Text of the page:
24. 24. Global Manufacturing PMI Chart This is an alternate view of the global PMI reports. Here, we look at all the various PMI data series in a single chart and watch their evolution over time. Red numbers indicate contraction (as estimated by PMI) while green numbers indicate expansion. May13 Jun13 Jul13 Aug13 Sep13 Oct13 Nov13 Dec13 Jan14 Feb14 Mar14 Apr14 May14 Jun14 Jul14 Aug14 Sep14 Oct14 Nov14 Dec14 Jan15 Feb15 Mar15 Apr15 May15 Australia India Indonesia Viet Nam Taiwan China Korea Japan South Africa Saudi Arabia Turkey Russia United Kingdom Greece Germany France Italy Czech Republic Spain Poland Ireland Netherlands Eurozone Brazil Mexico Canada United States Global PMI 50.6 50.6 50.8 51.6 51.8 52.1 53.1 53.3 53.0 53.2 52.4 51.9 52.2 52.6 52.4 52.6 52.2 52.2 51.8 51.6 51.7 52.0 51.7 51.0 51.2 52.3 52.0 53.7 53.1 52.8 51.8 54.7 55.0 53.7 57.1 55.5 55.4 56.4 57.3 55.8 57.9 57.5 55.9 54.8 53.9 53.9 55.1 55.7 54.1 54.0 53.2 52.4 52.0 52.1 54.2 55.6 55.3 53.5 51.7 52.9 53.3 52.9 52.2 53.5 54.3 54.8 53.5 55.3 55.3 53.9 51.0 48.7 48.9 49.0 49.8 51.7 51.3 49.7 50.8 50.0 50.2 51.9 52.6 54.0 52.0 51.7 51.8 51.9 51.8 51.5 52.1 52.6 53.3 54.3 55.3 56.6 54.4 53.8 53.8 53.3 50.4 50.4 48.5 49.4 49.9 50.2 49.7 50.5 50.8 50.4 50.6 49.3 48.8 48.7 49.1 50.2 49.3 49.1 48.7 50.2 50.7 49.6 46.2 46.0 45.9 48.3 48.8 50.3 51.4 51.1 51.3 51.6 52.7 54.0 53.2 53.0 53.4 52.2 51.8 51.8 50.7 50.3 50.6 50.1 50.6 51.0 51.0 52.2 52.0 52.5 48.7 48.8 50.8 53.5 55.8 54.4 56.8 57.0 54.8 55.2 53.7 53.4 53.6 52.3 53.5 51.7 52.2 53.0 54.6 53.6 54.1 52.2 52.5 54.0 55.5 49.7 50.3 51.0 52.0 52.7 54.9 52.4 53.5 52.8 52.9 55.5 56.1 55.0 55.3 55.4 57.3 55.7 56.6 56.2 56.9 55.1 57.5 56.8 55.8 57.1 48.0 49.3 51.1 52.6 53.1 53.4 54.4 53.2 55.4 55.9 54.0 52.0 50.8 50.3 49.4 49.0 49.5 51.2 53.2 52.8 55.2 55.1 54.8 54.0 52.4 48.1 50.0 49.8 51.1 50.7 50.9 48.6 50.8 52.2 52.5 52.8 52.7 52.9 54.6 53.9 52.8 52.6 52.6 54.7 53.8 54.7 54.2 54.3 54.2 55.8 50.1 51.0 52.0 53.9 53.4 54.5 55.4 54.7 55.9 56.5 55.5 56.5 57.3 54.7 56.5 54.3 55.6 54.4 55.6 53.3 56.1 55.6 56.1 54.7 55.5 47.3 49.1 50.4 51.3 50.8 50.7 51.4 53.3 53.1 52.3 52.4 54.0 53.2 52.6 51.9 49.8 50.7 49.0 49.0 48.4 49.9 51.9 53.3 53.8 54.8 46.4 48.4 49.7 49.7 49.8 49.1 48.4 47.0 49.3 49.7 52.1 51.2 49.6 48.2 47.8 46.9 48.8 48.5 48.4 47.5 49.2 47.6 48.8 48.0 49.4 49.4 48.6 50.7 51.8 51.1 51.7 52.7 54.3 56.5 54.8 53.7 54.1 52.3 52.0 52.4 51.4 49.9 51.4 49.5 51.2 50.9 51.1 52.8 52.1 51.1 45.3 45.4 47.0 48.7 47.5 47.3 49.2 49.6 51.2 51.3 49.7 51.1 51.0 49.4 48.7 50.1 48.4 48.8 49.1 49.4 48.3 48.4 48.9 46.5 48.0 51.3 52.9 54.8 57.2 56.3 56.5 58.4 57.3 56.7 56.2 55.3 57.3 57.0 57.5 55.4 52.5 51.6 53.2 53.5 52.5 53.1 54.1 54.4 51.9 52.0 50.4 51.7 49.2 49.4 49.4 51.8 49.4 48.8 48.0 48.5 48.3 48.5 48.9 49.1 51.0 51.0 50.4 50.3 51.7 48.9 47.6 49.7 48.1 48.9 47.6 51.1 51.2 49.8 50.9 54.0 53.3 55.0 53.5 52.7 53.4 51.7 51.1 50.1 48.8 48.5 50.3 50.4 51.5 52.2 51.4 49.8 49.6 48.0 48.5 50.2 57.3 56.6 56.6 57.5 58.7 56.7 57.1 58.7 59.7 58.6 57.0 58.5 57.0 59.2 60.1 60.7 61.8 59.1 57.6 57.9 57.8 58.5 60.1 58.3 57.0 50.4 51.6 52.2 56.5 49.1 51.5 51.6 50.5 50.3 51.5 50.3 47.4 44.3 46.6 45.9 49.0 50.7 52.7 50.5 50.2 49.8 50.0 51.6 51.5 50.1 51.5 52.3 50.7 52.2 52.5 54.2 55.1 55.2 56.6 55.5 53.9 49.4 49.9 51.5 50.5 52.5 51.7 52.4 52.0 52.0 52.2 51.6 50.3 49.9 50.9 51.1 49.4 47.2 47.5 49.7 50.2 50.4 50.8 50.9 49.8 50.4 50.2 49.5 48.4 49.3 50.3 48.8 48.7 49.0 49.9 51.1 51.1 49.2 48.8 47.8 49.2 48.2 47.7 50.1 50.2 50.9 50.8 50.5 49.5 48.5 48.0 48.1 49.4 50.7 51.7 50.2 50.2 50.4 50.0 49.6 49.7 50.7 49.6 48.9 49.2 47.1 49.5 48.6 50.0 52.0 53.0 53.4 55.2 55.5 54.7 52.7 52.3 52.4 54.0 55.8 56.1 53.3 52.0 51.4 50.0 51.7 52.1 51.0 49.2 49.3 48.8 46.4 48.5 49.4 51.5 51.5 50.3 51.8 52.1 51.0 51.3 53.1 52.5 52.3 51.7 50.3 51.7 51.0 52.1 52.7 51.5 51.7 50.7 53.5 54.8 51.6 51.0 50.7 48.5 50.2 50.9 50.3 50.9 51.0 50.5 50.1 51.1 52.4 52.7 52.7 49.5 50.7 49.2 48.0 47.6 48.5 47.5 46.4 46.7 47.1 50.1 50.3 50.1 48.5 49.6 49.6 51.3 50.7 51.4 52.5 51.3 51.3 51.4 51.5 53.0 52.4 51.0 51.6 53.3 54.5 52.9 51.2 52.1 51.3 52.6 43.8 49.6 42.0 46.4 51.7 53.2 47.7 47.6 46.7 48.6 47.9 44.8 49.2 48.9 50.7 47.3 46.5 49.4 50.1 46.9 49.0 45.4 46.3 48.0 52.3 www.lairdresearch.com June 11, 2015 Page 24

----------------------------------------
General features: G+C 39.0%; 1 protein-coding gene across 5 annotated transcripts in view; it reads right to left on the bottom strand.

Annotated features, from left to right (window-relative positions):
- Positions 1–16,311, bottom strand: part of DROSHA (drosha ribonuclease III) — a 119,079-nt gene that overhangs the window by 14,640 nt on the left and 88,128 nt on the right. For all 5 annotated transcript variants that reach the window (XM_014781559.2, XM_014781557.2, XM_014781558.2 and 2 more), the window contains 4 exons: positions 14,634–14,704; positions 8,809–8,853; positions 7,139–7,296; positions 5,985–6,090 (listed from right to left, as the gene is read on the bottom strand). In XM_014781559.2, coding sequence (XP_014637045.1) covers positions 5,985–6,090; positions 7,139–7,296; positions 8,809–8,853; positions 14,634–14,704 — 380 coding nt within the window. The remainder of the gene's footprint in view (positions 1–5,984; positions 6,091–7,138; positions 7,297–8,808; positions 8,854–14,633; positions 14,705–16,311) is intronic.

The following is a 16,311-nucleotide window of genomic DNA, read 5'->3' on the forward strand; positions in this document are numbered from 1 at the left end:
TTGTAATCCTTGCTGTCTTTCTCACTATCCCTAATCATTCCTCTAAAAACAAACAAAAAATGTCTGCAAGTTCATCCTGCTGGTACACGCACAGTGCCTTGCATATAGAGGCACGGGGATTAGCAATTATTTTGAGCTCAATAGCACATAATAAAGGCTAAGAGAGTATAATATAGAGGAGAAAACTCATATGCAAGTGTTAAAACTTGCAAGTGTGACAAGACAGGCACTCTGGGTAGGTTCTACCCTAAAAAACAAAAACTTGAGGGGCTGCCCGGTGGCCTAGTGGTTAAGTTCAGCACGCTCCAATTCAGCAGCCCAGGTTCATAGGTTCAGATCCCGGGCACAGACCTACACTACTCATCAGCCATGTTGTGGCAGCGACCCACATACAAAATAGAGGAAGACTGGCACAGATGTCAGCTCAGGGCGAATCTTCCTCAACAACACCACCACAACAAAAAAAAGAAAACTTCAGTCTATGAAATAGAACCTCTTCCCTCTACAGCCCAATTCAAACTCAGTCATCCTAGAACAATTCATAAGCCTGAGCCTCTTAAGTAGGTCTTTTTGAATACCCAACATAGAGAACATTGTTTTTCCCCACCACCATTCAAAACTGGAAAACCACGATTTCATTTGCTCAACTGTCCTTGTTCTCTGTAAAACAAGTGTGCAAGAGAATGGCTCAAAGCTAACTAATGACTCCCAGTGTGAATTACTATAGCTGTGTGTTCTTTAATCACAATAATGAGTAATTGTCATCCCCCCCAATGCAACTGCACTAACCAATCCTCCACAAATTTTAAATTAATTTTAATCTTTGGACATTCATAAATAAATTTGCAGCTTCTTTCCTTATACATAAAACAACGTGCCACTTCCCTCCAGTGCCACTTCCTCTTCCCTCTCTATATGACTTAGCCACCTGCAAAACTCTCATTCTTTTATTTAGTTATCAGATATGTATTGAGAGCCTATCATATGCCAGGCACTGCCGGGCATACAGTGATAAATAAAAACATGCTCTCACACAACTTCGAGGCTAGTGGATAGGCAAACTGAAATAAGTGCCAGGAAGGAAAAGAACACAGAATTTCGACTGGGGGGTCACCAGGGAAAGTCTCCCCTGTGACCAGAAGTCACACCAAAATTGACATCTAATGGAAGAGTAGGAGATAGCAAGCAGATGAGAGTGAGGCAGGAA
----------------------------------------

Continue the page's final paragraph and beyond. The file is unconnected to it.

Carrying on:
25. 25. OECD International Trade Data The OECD calculates import and export values for member coun- tries. Figures are seasonally adjusted and measured in billions of US dollars. Red lines indicate exports, while blue lines indicate imports. Green lines indicate the zero level. The top part of the graph shows the changes in exports and imports on a year-over-year basis, while the bottom part shows the difference between exports and imports for that given month (i.e. the trade bal- ance) China (Mar 2015) YoYChange −40 −20 0 20 40 60 80 Balance 08 09 10 11 12 13 14 15 0 20 40 60 80 100 US (Feb 2015) YoYChange −60 −40 −20 0 20 40 Balance 08 09 10 11 12 13 14 15 −60 −40 −20 0 Canada (Dec 2014) YoYChange −15 −10 −5 0 5 10 Balance 08 09 10 11 12 13 14 15 −2 0 2 4 6 Germany (Feb 2015) YoYChange −40 −20 0 20 Balance 08 09 10 11 12 13 14 15 0 5 10 15 20 25 30 Japan (Feb 2015)YoYChange −30 −20 −10 0 10 20 Balance 08 09 10 11 12 13 14 15 −15 −10 −5 0 5 10 South Korea (Feb 2015) YoYChange −15 −10 −5 0 5 10 15 Balance 08 09 10 11 12 13 14 15 −4 −2 0 2 4 6 8 10 India (Feb 2015) YoYChange −10 −5 0 5 10 15 Balance 08 09 10 11 12 13 14 15 −15 −10 −5 0 Australia (Jan 2015) YoYChange −6 −4 −2 0 2 4 6 Balance 08 09 10 11 12 13 14 15 −2 −1 0 1 2 3 4 Eurozone (Nov 2013) YoYChange −80 −60 −40 −20 0 20 40 Balance 08 09 10 11 12 13 14 15 −10 0 10 20 www.lairdresearch.com June 11, 2015 Page 25